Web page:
We recently attended the Cincinnati Montessori Society (CMS) Conference about the characteristics of Montessori Education. The following content is from Rosemary Quaranta, M. Ed.
“The child is truly a miraculous being and this should be felt deeply by the educator.” Maria Montessori
Authentic Characteristics of Montessori Education
- Children are inspired through presentations
- Allows for spontaneous activity
- Individualized education — education that fits the needs of the child
- Works from whole concepts and then breaks into parts
- Children move from concrete to abstract
- Beautifully prepared environments
- Development of the whole child
- Parent, child and teacher work together to support the child
- Materials are developmentally sequenced
- Multi-aged classrooms — 3-year cycle
- Peer collaborative learning
- Uninterrupted blocks of work time
- Guided choice of work
- Specifically designed developmentally appropriate materials
- Materials are used to teach the concept; not textbooks or pencil and paper
- Child repeats presentation with materials until a deep understanding is achieved
- Teacher guides children according to “sensitive periods”
“Education should no longer be mostly imparting knowledge but must take a new path, seeking the release of human potentials.” Dr. Maria Montessori
Social and Emotional Development, Self Development, Cognitive Development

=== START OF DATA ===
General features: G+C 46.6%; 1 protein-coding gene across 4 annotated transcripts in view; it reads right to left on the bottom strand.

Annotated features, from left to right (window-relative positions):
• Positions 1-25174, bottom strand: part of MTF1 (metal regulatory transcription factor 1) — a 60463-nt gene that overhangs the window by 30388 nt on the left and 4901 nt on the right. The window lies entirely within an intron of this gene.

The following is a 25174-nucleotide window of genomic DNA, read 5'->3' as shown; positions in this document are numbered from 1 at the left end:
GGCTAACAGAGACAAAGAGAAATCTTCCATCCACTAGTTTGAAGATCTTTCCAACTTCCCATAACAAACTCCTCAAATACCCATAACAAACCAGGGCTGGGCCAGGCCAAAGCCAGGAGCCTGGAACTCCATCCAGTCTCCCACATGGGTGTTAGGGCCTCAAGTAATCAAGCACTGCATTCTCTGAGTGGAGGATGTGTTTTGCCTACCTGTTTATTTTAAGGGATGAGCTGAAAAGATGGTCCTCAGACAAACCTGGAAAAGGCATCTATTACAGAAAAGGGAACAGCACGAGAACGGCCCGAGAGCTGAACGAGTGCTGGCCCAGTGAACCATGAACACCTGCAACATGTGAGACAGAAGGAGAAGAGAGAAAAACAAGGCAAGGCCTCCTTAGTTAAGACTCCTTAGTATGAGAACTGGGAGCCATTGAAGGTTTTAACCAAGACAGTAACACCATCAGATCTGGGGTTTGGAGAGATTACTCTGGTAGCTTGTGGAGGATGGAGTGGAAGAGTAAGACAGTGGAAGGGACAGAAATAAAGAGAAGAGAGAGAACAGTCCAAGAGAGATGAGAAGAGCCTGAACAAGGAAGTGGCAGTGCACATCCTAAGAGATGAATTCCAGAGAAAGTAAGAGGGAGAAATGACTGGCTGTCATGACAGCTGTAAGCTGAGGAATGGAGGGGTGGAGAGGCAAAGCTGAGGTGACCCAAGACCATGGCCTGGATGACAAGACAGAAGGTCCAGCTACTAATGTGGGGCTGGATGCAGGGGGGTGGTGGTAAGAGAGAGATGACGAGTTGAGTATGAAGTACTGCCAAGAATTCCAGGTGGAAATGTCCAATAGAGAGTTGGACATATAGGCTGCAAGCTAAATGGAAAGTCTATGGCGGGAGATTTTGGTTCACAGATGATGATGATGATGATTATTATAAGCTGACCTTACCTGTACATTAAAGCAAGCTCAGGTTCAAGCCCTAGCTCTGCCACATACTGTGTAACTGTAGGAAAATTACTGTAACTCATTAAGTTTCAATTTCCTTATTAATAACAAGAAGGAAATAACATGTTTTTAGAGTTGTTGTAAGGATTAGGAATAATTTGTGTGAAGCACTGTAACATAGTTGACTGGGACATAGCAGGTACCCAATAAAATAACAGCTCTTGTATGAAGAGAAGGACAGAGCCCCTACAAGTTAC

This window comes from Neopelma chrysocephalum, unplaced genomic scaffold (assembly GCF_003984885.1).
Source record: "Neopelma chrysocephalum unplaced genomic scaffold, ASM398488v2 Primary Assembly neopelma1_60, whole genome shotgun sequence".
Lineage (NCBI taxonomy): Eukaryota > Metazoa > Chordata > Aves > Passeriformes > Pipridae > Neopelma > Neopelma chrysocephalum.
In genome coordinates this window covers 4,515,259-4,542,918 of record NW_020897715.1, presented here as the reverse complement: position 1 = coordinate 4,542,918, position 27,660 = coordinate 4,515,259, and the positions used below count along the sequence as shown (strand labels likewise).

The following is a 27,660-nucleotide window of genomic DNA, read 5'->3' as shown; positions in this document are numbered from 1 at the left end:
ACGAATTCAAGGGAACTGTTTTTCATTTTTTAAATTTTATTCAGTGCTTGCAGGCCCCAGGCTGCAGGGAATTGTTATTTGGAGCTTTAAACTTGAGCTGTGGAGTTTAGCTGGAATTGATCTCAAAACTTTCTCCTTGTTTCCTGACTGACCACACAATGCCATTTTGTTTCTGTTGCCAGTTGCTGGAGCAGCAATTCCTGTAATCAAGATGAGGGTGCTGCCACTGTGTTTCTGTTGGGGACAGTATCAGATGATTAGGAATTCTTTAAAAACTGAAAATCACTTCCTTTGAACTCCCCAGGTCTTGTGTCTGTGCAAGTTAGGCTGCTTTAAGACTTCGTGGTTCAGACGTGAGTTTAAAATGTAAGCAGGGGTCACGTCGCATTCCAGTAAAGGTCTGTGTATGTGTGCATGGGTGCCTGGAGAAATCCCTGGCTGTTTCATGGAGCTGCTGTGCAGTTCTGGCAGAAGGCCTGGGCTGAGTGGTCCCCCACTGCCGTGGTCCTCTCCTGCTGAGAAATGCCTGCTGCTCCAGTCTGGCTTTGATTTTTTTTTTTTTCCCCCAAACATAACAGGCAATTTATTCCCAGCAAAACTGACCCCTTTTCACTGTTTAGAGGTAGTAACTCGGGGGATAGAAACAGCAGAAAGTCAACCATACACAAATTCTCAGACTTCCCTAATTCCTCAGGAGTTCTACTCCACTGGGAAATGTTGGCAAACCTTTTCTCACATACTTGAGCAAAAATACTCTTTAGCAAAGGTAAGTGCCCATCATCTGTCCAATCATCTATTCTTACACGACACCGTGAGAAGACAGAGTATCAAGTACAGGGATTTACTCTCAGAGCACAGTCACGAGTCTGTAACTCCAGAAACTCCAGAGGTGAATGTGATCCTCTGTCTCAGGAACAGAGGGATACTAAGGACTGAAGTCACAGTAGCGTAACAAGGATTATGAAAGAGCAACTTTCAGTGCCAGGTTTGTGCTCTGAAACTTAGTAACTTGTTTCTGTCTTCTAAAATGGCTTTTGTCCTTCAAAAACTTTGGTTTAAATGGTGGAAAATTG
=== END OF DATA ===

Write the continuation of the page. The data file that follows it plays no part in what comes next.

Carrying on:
What are self-development skills?
- Follows directions
- Exhibits self-confidence
- Exhibits self-motivation
- Seeks help and asks questions
- Accepts guidance and direction
- Concentration and focus
- Organization of work
- Organization of time
- Able to transition
- Takes on new challenges
(Stephen Hughes, Executive Functioning Skills)
Prepared Indoor Environment
- Classroom environment supports group and individual activity and is suited to the needs of the students.
- Rooms are open and spacious.
- Children isolate their space on a rug or table.
- Walls are uncluttered with beautiful pieces of art.
- Each area of the curriculum is well defined.
- Design and flow of the classroom create a learning environment that accommodates choice.
- Environment encourages creative expression and spontaneous activity.
- Everything is child-sized to support independence.
- Spaces for large group, small group, and individual work space.
- Classrooms have a feeling of home: rugs, lamps, flowers, plants, etc.
- Classroom environment is free of clutter and ordered.
- The teacher work space should not be in the classroom space.
- Multiple kinds of work spaces.
- You do not need a table for every child.
- Space should encourage no more than two children to work together.
- Preparation of the environment is done before children arrive or after they leave.
What is a “typical” Montessori student?
- Joyful Learner
- Problem Solver
- Makes Connections
- Makes a positive contribution to his/her community
- Individualized education
- Didactic materials
- Allows movement
- Teach to child’s interest
- Differential learning
- Have three years in one classroom
- Have a supportive community
- Understanding, respectful teachers
- Teacher, child, and parents work together as a team
- Teachers won’t ask for educational evaluation
- Teachers supplement curriculum with new materials
Can we serve children with learning difficulties?
- Maria Montessori first started with children with special needs.
- She believed in the possibility of all children.
- She developed didactic materials that with repetition reinforced a deep understanding of a specific concept.
- She knew you had to arouse the interest in the child.
- She said to saturate the children with presentations.
- Through observation, she would change materials to meet the needs of the child.
- First, look at your environment, then yourself, then the child.